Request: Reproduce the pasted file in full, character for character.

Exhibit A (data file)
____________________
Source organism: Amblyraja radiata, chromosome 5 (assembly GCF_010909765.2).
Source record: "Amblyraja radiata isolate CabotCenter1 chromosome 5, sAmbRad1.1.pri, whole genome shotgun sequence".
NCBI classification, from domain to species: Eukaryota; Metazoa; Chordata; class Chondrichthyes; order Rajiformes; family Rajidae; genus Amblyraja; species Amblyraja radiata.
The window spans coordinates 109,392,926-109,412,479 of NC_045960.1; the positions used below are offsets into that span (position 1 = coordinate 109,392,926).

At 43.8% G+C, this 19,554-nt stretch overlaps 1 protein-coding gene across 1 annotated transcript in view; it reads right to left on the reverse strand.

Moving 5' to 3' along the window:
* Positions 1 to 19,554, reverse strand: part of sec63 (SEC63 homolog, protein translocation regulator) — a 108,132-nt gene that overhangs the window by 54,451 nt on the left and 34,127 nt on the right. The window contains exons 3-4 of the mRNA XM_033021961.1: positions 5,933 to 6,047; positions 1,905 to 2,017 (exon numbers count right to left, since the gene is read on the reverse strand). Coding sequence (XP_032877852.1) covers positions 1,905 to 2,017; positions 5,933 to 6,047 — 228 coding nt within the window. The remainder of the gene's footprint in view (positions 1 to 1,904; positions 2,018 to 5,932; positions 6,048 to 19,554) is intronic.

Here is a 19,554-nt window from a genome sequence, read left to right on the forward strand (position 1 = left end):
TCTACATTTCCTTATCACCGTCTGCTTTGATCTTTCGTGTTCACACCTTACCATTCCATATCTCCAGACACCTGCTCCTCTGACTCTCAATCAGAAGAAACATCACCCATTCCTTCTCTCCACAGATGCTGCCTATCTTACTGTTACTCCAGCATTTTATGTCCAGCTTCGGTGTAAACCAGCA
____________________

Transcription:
Source organism: Amblyraja radiata, chromosome 5 (assembly GCF_010909765.2).
Source record: "Amblyraja radiata isolate CabotCenter1 chromosome 5, sAmbRad1.1.pri, whole genome shotgun sequence".
NCBI classification, from domain to species: Eukaryota; Metazoa; Chordata; class Chondrichthyes; order Rajiformes; family Rajidae; genus Amblyraja; species Amblyraja radiata.
The window spans coordinates 109,392,926-109,412,479 of NC_045960.1; the positions used below are offsets into that span (position 1 = coordinate 109,392,926).

At 43.8% G+C, this 19,554-nt stretch overlaps 1 protein-coding gene across 1 annotated transcript in view; it reads right to left on the reverse strand.

Moving 5' to 3' along the window:
* Positions 1 to 19,554, reverse strand: part of sec63 (SEC63 homolog, protein translocation regulator) — a 108,132-nt gene that overhangs the window by 54,451 nt on the left and 34,127 nt on the right. The window contains exons 3-4 of the mRNA XM_033021961.1: positions 5,933 to 6,047; positions 1,905 to 2,017 (exon numbers count right to left, since the gene is read on the reverse strand). Coding sequence (XP_032877852.1) covers positions 1,905 to 2,017; positions 5,933 to 6,047 — 228 coding nt within the window. The remainder of the gene's footprint in view (positions 1 to 1,904; positions 2,018 to 5,932; positions 6,048 to 19,554) is intronic.

Here is a 19,554-nt window from a genome sequence, read left to right on the forward strand (position 1 = left end):
TCTACATTTCCTTATCACCGTCTGCTTTGATCTTTCGTGTTCACACCTTACCATTCCATATCTCCAGACACCTGCTCCTCTGACTCTCAATCAGAAGAAACATCACCCATTCCTTCTCTCCACAGATGCTGCCTATCTTACTGTTACTCCAGCATTTTATGTCCAGCTTCGGTGTAAACCAGCA